Vote with your money

Principle 4: Apply self-regulation & accept feedback

Do it Yourselfer #12

With democracy as the backbone of our society, we are led to believe that voting for a political party is one of the most powerful things that we can do.

It’s simple. Find a party that supports your values, and if you are eligible, vote for them. Even if the electorate is marginal one, or your party actually has a chance of winning, does your vote actually have much of an impact?

Regardless of who wins, the candidate is obliged to tow the party line, even if that goes against the wishes of the people who voted for them.

Of the two major political parties in most democracies, both are guided by demands of powerful corporate lobby groups. Corporations have a legal obligation to drive for greater profit for their shareholders, regardless on how that impacts the living world. They are considered a (non-living) person, but a person that’s immune to ethical influence.

Su Dennett prepares boxed veggies for pick-up along with a range of regionally sourced bulk foods

There is another way

Every time we make a purchase of a product or service we are supporting an activity. We are, in effect, ‘voting’ for that to continue. This is a vote with real power, and it’s something that all of us can do.

Corporations and large industrial systems often work on very small margins, and carry huge debts. When enough people change their spending patterns, this has a disproportionate impact on the industrial culture. Corporations need to adapt, but they are slow to change.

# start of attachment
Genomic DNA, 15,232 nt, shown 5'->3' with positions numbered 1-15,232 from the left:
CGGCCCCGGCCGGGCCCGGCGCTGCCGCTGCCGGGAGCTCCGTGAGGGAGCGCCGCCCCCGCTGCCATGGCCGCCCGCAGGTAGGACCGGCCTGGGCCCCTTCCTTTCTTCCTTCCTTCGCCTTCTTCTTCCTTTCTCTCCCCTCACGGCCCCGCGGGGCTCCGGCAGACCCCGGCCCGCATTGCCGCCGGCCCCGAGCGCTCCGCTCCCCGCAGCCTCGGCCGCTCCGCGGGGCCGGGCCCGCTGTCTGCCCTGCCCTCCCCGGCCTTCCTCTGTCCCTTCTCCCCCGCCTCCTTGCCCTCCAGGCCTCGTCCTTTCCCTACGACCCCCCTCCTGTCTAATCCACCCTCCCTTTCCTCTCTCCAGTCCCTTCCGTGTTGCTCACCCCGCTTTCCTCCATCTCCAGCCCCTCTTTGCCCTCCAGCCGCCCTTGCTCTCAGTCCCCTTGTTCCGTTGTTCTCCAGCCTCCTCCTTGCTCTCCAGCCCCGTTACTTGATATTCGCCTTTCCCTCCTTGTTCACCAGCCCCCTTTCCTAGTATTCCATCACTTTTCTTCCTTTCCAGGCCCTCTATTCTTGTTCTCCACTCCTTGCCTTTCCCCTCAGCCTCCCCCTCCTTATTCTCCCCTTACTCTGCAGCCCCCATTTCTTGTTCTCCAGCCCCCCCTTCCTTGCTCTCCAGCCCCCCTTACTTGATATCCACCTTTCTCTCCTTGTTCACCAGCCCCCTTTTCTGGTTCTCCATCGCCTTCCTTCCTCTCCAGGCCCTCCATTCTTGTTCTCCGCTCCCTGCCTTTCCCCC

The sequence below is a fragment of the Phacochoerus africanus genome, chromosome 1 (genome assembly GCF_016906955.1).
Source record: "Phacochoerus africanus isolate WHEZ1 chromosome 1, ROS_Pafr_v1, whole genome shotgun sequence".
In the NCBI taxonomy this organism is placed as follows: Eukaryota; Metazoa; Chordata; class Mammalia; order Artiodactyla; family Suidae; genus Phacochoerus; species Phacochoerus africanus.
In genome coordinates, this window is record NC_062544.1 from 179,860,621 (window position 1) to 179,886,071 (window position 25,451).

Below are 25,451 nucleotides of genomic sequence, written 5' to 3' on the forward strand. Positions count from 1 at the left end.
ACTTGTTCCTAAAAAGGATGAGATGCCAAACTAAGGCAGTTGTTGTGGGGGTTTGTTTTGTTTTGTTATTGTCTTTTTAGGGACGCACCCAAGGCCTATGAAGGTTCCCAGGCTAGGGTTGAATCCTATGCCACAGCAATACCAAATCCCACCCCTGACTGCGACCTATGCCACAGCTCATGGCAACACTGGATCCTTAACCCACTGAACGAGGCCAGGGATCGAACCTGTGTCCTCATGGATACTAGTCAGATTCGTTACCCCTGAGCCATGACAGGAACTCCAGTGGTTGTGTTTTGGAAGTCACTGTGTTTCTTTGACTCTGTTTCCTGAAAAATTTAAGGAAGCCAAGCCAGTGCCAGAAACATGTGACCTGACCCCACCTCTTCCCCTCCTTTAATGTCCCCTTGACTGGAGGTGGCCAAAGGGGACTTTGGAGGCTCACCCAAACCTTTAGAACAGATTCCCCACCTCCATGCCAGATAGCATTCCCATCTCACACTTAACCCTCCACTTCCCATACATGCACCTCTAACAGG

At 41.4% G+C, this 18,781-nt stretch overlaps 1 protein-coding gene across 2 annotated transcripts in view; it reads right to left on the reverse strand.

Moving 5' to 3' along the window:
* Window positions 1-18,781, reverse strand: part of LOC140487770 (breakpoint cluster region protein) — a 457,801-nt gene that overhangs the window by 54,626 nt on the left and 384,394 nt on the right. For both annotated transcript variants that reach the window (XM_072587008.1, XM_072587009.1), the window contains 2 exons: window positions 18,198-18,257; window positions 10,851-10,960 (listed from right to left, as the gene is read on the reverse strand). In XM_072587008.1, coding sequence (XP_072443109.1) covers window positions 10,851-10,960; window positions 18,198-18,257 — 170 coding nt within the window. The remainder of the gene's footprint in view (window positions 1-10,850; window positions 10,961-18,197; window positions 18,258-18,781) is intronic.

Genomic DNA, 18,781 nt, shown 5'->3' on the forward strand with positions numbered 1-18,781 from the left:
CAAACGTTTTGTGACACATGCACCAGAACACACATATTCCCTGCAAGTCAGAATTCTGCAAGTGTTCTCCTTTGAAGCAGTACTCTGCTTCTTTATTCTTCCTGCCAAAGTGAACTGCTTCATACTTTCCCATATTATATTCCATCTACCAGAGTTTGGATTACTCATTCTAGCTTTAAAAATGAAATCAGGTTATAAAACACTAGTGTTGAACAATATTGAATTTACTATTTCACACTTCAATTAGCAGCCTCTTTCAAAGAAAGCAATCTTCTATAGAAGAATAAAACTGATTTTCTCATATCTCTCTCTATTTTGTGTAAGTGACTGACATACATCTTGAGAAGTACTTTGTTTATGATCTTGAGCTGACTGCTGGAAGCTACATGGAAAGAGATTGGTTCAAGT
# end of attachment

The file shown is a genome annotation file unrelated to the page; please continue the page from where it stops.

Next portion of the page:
The power of growing your own food. Source
Spend your money on things you believe in. Source

We can see how consumer demand has changed the caged egg industry over recent years, with the acceptance of ‘free-range’ within the general community. Though this is a positive step, confusion surrounds the term with bird numbers usually ranging from 1,500-40,000 birds per hectare. More ethically commercial sourced varieties can be found with 300 birds / ha with the associated benefits.

In his essay ‘Crash on Demand’, David Holmgren argues that if 10% of the population reduced their consumption by 50% it would be enough to severely undermine the power of global systems.

With that in mind, if we redirect our spending towards things that support what we want to see more of in the world, we are encouraging change at the highest levels. And the more of us that do that, the greater the impact we will have.

One of the ways that this is manifesting in our communities is with community bulk-buying groups. More often than not, these groups source food from local producers, which is organically grown or with minimal chemical intervention. Buying food in bulk also has the advantage of providing a connection point for people with shared values and provides added food security.

So, if you are in the habit of making a purchase from a corporation, ask yourself if there is a local source for that product, or could you substitute it for something that’s better? Know that when you spend your money locally on something that fits in with your values, the message that you are sending speaks volumes. Vote with your money, the ‘system’ is listening.

All the best – Richard Telford

A cultural debate

Future Scenarios

‘Crash on Demand’ is an essay that updates the book Future Scenarios. David Holmgren’s essay generated a heated debate among the sustainability communities around the world. This debate came to the stage at the Sustainable Living Festival in Melbourne in February with the topic To Collapse Or Not To Collapse. David was the first of six speakers which also included Jess Moore, George Marshall, Nicole Foss, George Monbiot (Video Link) and Philip Sutton. View David’s talk below or the full gig.